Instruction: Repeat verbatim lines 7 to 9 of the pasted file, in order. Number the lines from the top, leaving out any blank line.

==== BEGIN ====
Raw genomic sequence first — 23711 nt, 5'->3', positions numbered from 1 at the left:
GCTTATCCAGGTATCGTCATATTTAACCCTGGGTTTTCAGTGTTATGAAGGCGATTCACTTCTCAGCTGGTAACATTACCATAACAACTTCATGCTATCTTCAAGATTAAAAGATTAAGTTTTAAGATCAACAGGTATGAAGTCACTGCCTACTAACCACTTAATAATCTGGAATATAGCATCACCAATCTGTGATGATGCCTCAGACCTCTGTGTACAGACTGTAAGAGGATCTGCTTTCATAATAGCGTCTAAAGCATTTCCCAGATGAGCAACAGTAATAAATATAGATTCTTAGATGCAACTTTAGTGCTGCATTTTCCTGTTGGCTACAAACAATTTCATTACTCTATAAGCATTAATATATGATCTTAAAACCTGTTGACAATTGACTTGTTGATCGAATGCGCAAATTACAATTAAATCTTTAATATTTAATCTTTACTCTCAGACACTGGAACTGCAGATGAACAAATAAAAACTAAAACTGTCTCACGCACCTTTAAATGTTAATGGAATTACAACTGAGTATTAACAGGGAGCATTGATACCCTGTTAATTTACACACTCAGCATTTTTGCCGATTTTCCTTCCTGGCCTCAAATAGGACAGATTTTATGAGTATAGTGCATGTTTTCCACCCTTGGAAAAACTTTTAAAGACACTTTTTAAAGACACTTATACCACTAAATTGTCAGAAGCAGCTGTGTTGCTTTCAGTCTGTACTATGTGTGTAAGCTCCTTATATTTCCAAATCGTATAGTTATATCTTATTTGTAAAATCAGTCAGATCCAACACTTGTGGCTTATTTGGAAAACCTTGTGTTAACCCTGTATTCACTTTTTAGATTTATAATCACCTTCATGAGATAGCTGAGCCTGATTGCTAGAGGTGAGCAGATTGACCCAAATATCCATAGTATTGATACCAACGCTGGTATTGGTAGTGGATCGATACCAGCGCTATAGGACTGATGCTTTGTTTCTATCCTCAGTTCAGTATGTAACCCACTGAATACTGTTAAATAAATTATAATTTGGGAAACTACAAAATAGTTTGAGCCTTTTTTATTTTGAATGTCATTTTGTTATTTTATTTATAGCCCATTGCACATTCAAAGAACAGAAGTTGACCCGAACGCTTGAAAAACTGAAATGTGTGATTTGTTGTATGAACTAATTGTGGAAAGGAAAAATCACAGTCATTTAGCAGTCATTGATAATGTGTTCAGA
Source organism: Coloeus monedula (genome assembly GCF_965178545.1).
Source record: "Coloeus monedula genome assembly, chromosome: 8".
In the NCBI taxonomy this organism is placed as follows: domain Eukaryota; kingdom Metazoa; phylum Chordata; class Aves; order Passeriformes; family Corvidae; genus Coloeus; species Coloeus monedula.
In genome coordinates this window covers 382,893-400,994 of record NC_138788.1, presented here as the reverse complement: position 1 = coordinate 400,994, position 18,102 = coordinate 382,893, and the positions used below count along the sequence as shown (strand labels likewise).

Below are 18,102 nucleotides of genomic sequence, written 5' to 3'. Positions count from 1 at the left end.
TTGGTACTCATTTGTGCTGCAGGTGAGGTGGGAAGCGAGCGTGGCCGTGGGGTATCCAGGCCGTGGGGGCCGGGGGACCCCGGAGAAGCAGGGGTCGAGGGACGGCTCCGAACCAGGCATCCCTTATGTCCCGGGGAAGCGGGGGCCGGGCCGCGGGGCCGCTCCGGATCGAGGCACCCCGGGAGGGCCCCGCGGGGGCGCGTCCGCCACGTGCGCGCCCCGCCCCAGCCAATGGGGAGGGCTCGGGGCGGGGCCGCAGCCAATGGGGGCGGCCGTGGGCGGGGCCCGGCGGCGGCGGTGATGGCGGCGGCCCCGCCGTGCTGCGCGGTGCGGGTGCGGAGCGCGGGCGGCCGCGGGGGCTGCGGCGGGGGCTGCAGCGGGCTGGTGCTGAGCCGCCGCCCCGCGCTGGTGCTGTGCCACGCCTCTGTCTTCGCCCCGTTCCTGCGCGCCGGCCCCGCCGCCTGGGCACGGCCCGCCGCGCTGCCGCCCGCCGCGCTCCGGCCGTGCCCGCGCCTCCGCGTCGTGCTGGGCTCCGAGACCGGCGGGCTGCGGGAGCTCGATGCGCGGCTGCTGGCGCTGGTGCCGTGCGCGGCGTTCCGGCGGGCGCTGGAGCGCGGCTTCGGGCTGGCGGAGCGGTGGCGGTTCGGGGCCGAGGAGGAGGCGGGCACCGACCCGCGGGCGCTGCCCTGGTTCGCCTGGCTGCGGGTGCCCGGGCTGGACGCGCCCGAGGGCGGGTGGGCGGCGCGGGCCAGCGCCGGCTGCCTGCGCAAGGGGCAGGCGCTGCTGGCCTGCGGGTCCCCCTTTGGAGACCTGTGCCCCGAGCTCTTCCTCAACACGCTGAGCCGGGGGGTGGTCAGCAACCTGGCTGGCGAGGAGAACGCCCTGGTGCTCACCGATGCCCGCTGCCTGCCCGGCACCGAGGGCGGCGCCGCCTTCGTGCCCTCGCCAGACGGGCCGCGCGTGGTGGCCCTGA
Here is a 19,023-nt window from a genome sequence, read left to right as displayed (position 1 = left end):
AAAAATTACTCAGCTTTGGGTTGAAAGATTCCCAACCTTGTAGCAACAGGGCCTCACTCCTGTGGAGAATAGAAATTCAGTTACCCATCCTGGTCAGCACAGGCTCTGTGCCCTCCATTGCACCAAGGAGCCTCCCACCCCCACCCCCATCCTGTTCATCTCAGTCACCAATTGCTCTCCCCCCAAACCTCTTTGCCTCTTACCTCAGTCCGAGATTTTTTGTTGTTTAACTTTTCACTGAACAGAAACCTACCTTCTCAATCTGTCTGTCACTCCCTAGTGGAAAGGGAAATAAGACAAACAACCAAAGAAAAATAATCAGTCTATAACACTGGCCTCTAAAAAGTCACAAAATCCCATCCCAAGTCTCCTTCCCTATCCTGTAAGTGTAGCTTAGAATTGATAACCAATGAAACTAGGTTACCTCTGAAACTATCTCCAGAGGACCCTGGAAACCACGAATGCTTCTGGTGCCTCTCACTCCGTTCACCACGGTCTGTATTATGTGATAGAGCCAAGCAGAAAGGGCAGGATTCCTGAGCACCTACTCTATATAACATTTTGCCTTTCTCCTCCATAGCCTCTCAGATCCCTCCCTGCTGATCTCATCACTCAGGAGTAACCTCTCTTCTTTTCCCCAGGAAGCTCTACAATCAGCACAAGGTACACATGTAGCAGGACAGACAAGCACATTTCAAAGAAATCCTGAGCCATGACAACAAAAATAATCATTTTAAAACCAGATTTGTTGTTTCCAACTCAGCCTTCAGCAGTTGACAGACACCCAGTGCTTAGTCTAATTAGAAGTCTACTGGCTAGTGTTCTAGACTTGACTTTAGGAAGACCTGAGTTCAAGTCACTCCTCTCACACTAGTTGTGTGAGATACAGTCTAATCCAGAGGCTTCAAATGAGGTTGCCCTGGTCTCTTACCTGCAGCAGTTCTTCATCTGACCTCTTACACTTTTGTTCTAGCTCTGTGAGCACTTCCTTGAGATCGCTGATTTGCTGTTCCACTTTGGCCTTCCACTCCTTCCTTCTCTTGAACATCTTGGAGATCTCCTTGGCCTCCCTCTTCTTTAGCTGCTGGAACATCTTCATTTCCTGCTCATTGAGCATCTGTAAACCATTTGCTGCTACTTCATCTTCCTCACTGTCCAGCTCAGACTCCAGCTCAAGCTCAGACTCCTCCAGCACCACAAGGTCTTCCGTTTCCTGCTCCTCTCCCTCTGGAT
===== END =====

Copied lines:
Below are 18,102 nucleotides of genomic sequence, written 5' to 3'. Positions count from 1 at the left end.
TTGGTACTCATTTGTGCTGCAGGTGAGGTGGGAAGCGAGCGTGGCCGTGGGGTATCCAGGCCGTGGGGGCCGGGGGACCCCGGAGAAGCAGGGGTCGAGGGACGGCTCCGAACCAGGCATCCCTTATGTCCCGGGGAAGCGGGGGCCGGGCCGCGGGGCCGCTCCGGATCGAGGCACCCCGGGAGGGCCCCGCGGGGGCGCGTCCGCCACGTGCGCGCCCCGCCCCAGCCAATGGGGAGGGCTCGGGGCGGGGCCGCAGCCAATGGGGGCGGCCGTGGGCGGGGCCCGGCGGCGGCGGTGATGGCGGCGGCCCCGCCGTGCTGCGCGGTGCGGGTGCGGAGCGCGGGCGGCCGCGGGGGCTGCGGCGGGGGCTGCAGCGGGCTGGTGCTGAGCCGCCGCCCCGCGCTGGTGCTGTGCCACGCCTCTGTCTTCGCCCCGTTCCTGCGCGCCGGCCCCGCCGCCTGGGCACGGCCCGCCGCGCTGCCGCCCGCCGCGCTCCGGCCGTGCCCGCGCCTCCGCGTCGTGCTGGGCTCCGAGACCGGCGGGCTGCGGGAGCTCGATGCGCGGCTGCTGGCGCTGGTGCCGTGCGCGGCGTTCCGGCGGGCGCTGGAGCGCGGCTTCGGGCTGGCGGAGCGGTGGCGGTTCGGGGCCGAGGAGGAGGCGGGCACCGACCCGCGGGCGCTGCCCTGGTTCGCCTGGCTGCGGGTGCCCGGGCTGGACGCGCCCGAGGGCGGGTGGGCGGCGCGGGCCAGCGCCGGCTGCCTGCGCAAGGGGCAGGCGCTGCTGGCCTGCGGGTCCCCCTTTGGAGACCTGTGCCCCGAGCTCTTCCTCAACACGCTGAGCCGGGGGGTGGTCAGCAACCTGGCTGGCGAGGAGAACGCCCTGGTGCTCACCGATGCCCGCTGCCTGCCCGGCACCGAGGGCGGCGCCGCCTTCGTGCCCTCGCCAGACGGGCCGCGCGTGGTGGCCCTGA
Here is a 19,023-nt window from a genome sequence, read left to right as displayed (position 1 = left end):